All the while, the clouds had folded in on themselves until the thick carpet of gray balanced just above the treeline. The evergreens stood as bush sentinels, protecting and guarding its inhabitants. The creeks from the bare branches no longer waved cheerily, now they scorned and warned me off, chased me, quickened my steps back along the trail toward my own home. A home which had belonged to my parents and before them, my grandparents, passed down generation to generation. A safe haven...always.
Tendrils of fog laced along trunks to snake across my path and the dusk enveloped everything like a hungry shadow devouring the very essence of light.
I paused my trek and pulled deep gulps of air into my lungs. I must get a grip. I shrugged my pack into a more comfortable position and pulled my pen light from my pocket. I wasn’t far from home, yet the distance seemed insurmountable if I were to continue to let my fantasies rule.
In the moments I had stopped, so too had all sound. Like being sandwiched between two pillows, even the creeks and rustle of the forest dimmed with the fleeing light. The click of the flashlight and its brightness brought necessary order to re-establish my purpose. This was my woods. I'd grown up here. Soon, I would be home before a comfy fire, eating the soup left warming in the slow cooker. Halloween or no, this was just another day.
The glare from the light arched across the path. The yellow moon-like beam through the thickening fog. Chill seeped through my clothing with the icy mist and I pulled my scarf tighter.
I glanced down briefly and when I returned my vision to the path, movement caught my eye. Shadows within shadows shimmered and swayed in the murk. A mirage. A figment of overactive thoughts.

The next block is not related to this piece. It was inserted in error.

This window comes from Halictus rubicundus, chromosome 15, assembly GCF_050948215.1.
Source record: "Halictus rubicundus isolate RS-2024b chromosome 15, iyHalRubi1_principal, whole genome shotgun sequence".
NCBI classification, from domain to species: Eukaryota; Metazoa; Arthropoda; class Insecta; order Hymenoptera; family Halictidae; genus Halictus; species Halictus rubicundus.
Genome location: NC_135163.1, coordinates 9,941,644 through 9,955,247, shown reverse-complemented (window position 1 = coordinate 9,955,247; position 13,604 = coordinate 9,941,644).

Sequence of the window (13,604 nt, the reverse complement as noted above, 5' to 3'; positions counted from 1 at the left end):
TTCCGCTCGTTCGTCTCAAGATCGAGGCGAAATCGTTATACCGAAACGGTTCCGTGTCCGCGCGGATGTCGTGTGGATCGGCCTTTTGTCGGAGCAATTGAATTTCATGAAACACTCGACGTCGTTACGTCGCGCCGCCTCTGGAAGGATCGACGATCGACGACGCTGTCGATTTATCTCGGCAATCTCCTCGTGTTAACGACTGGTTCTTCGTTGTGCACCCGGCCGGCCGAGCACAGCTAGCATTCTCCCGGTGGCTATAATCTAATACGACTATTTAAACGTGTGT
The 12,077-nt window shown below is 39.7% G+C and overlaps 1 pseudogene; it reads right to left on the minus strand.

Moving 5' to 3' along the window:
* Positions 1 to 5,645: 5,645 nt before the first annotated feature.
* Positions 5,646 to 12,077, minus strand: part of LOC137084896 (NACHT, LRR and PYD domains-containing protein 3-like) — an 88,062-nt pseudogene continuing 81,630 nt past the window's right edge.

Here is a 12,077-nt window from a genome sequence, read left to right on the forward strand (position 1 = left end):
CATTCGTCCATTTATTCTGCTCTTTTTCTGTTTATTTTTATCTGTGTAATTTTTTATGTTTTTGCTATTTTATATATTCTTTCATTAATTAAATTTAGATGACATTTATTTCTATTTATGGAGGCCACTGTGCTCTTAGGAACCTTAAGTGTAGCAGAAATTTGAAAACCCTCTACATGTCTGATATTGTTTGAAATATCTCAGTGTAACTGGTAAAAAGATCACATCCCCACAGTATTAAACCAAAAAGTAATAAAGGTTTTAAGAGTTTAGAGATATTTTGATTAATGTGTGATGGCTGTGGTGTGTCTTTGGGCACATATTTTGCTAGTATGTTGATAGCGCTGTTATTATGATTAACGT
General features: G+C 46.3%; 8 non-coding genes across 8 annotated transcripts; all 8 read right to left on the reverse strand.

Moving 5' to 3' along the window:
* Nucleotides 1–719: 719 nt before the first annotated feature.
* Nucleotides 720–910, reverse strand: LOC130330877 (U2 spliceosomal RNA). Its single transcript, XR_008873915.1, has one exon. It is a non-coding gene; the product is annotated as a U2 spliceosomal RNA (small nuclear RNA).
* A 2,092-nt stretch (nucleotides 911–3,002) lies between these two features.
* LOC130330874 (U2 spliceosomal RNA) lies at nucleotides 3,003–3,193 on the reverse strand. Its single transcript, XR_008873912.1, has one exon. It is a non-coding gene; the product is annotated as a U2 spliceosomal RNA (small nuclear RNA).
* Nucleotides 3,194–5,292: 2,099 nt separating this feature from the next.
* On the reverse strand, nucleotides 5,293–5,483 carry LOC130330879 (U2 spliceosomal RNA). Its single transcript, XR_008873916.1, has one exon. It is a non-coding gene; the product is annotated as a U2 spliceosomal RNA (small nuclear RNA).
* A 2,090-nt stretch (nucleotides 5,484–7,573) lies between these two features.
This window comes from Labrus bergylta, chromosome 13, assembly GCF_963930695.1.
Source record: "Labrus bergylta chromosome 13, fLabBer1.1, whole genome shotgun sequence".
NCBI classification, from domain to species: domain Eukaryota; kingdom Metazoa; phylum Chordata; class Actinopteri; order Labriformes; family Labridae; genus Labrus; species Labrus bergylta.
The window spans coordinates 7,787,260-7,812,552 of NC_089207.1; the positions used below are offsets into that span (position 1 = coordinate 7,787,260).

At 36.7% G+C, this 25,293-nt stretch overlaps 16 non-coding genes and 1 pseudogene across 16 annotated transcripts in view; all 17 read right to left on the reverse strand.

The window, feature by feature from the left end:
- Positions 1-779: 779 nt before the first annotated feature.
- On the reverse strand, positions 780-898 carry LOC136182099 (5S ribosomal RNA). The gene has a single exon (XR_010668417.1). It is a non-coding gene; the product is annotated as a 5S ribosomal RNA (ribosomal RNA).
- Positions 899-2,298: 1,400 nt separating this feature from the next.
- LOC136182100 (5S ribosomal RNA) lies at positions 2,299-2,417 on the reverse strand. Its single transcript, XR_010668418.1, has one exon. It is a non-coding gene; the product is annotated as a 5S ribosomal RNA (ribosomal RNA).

Slender like a sapling, not quite as dark as the enveloping gloom. So close, yet still a great distance away to make out any distinguishable features. The apparition remained.
I approached with caution. I wasn't scared, just curious. I placed each foot precisely to avoid unnecessary noise. My ears were keenly attuned, but a cushioned stillness blanketed everything.
Now another stood close to the first specter, their shapes merging and separating with the roll of the fog against the glare of my light. I had the feeling they were walking hand and hand. Then they seemed to stop and glance back at me their features still offering nothing discernible. After a long pause where I continued toward them, they walked off the trail.
I marked their location next to a gnarled and broken trunk of a tree where a wall of fog bracketed the location as well.
Within seconds, I’d reach the spot and stopped, searching for the couple for I had no doubt they were a couple, but they were gone. I shone my light into the forest, piercing the vapor, blinking the midst from my vision. But whatever had been was no more. As I turned back to the trail, light blinked back at me like a stray sunbeam caught unaware from when it had been so vibrant in the sky only a few hours earlier. I stepped back, arched the beam across the matt of leaves and mud searching for the source. And there it was again, twinkling at me as though waiting to be found.
It was so tiny, nestled next to a fallen branch and rotting foliage. I wondered how I had noticed it. A ring…in all this undergrowth, vegetation, fog, and mist. A diamond ring.
I wiped the grime from the gem and its brilliance against the light showed its antique setting in a integrate band sculped like vines, twined together to protect the precious stone.
I look around then, half expecting to hand the jewel to the couple. I peered up and down the trail for as far as the shadows allowed, but there was nothing. What had been had now passed and within a few steps I had reached the border of my property now in possession of a ring I knew had been lost my grandmother more than seventy-years previous. A ring my grandfather brought back from France when he returned from the war to propose.